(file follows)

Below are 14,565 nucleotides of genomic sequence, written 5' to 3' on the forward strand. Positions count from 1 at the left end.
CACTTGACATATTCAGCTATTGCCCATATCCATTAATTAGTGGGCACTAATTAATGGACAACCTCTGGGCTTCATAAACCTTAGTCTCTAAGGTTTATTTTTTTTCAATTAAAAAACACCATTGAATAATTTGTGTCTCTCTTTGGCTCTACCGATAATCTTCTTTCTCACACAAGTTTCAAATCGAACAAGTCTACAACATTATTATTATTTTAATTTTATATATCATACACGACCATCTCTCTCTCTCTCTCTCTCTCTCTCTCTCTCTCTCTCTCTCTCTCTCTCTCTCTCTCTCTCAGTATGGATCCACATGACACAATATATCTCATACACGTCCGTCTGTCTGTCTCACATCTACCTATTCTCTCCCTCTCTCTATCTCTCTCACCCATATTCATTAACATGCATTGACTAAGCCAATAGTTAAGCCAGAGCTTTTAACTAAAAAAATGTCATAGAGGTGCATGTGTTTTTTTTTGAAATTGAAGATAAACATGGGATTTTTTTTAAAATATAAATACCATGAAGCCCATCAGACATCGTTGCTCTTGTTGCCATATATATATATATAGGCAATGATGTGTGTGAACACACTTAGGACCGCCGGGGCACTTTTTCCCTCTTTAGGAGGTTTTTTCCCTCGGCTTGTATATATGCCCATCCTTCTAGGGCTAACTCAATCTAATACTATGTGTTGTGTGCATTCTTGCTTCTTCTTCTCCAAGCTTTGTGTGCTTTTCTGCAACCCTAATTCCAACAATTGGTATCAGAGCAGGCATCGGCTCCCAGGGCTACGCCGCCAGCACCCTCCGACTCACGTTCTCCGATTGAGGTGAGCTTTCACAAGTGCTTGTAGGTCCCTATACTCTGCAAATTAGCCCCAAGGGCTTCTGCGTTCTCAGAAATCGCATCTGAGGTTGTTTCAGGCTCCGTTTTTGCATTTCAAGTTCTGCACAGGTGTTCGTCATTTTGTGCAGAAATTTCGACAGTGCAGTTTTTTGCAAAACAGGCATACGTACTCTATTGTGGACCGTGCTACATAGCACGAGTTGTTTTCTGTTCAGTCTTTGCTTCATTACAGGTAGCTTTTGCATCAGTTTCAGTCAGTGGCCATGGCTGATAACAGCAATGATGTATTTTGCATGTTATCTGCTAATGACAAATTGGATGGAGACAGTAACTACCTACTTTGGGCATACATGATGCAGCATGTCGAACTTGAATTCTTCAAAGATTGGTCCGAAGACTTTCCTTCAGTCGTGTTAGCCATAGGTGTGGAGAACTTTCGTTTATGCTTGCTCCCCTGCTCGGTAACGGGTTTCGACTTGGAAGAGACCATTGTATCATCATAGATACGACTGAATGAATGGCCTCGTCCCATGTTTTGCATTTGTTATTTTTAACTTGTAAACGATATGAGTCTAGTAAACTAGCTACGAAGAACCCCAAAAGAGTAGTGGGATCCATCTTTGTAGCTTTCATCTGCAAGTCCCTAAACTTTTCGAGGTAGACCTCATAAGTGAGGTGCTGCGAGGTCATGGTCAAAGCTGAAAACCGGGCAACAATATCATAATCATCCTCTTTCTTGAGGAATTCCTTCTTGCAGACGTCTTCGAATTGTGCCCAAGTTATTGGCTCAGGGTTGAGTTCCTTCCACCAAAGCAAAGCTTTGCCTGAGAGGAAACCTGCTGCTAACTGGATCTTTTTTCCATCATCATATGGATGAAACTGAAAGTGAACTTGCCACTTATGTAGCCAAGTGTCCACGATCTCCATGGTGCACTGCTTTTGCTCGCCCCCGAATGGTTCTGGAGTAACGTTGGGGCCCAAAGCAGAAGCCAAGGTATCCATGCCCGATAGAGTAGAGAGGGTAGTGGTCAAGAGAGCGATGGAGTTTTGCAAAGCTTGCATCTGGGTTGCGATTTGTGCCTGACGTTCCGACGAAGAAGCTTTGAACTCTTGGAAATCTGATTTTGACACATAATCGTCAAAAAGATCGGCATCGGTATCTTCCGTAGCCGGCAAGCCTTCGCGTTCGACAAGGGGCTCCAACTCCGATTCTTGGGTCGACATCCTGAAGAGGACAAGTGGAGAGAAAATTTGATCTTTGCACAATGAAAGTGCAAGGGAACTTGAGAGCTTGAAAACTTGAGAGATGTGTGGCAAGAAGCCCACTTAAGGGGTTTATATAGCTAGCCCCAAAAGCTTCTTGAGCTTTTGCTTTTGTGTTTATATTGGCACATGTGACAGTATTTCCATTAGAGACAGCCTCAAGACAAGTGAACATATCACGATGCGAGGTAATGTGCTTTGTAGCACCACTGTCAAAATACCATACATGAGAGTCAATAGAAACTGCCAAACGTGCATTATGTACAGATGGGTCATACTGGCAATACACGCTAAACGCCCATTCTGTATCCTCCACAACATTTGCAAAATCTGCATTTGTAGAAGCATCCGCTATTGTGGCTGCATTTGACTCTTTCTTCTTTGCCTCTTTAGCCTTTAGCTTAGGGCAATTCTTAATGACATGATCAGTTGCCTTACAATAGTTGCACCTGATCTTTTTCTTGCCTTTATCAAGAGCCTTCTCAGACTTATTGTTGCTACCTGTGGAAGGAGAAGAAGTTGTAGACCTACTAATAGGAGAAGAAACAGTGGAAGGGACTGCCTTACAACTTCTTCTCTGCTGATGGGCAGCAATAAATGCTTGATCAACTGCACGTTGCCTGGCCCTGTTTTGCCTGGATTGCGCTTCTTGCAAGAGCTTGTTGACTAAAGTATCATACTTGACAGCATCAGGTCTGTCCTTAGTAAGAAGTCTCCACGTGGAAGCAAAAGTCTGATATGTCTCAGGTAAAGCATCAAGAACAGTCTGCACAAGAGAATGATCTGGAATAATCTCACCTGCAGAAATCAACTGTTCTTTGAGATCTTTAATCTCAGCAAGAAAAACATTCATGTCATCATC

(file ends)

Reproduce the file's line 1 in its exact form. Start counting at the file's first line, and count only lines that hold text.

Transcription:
Below are 14,565 nucleotides of genomic sequence, written 5' to 3' on the forward strand. Positions count from 1 at the left end.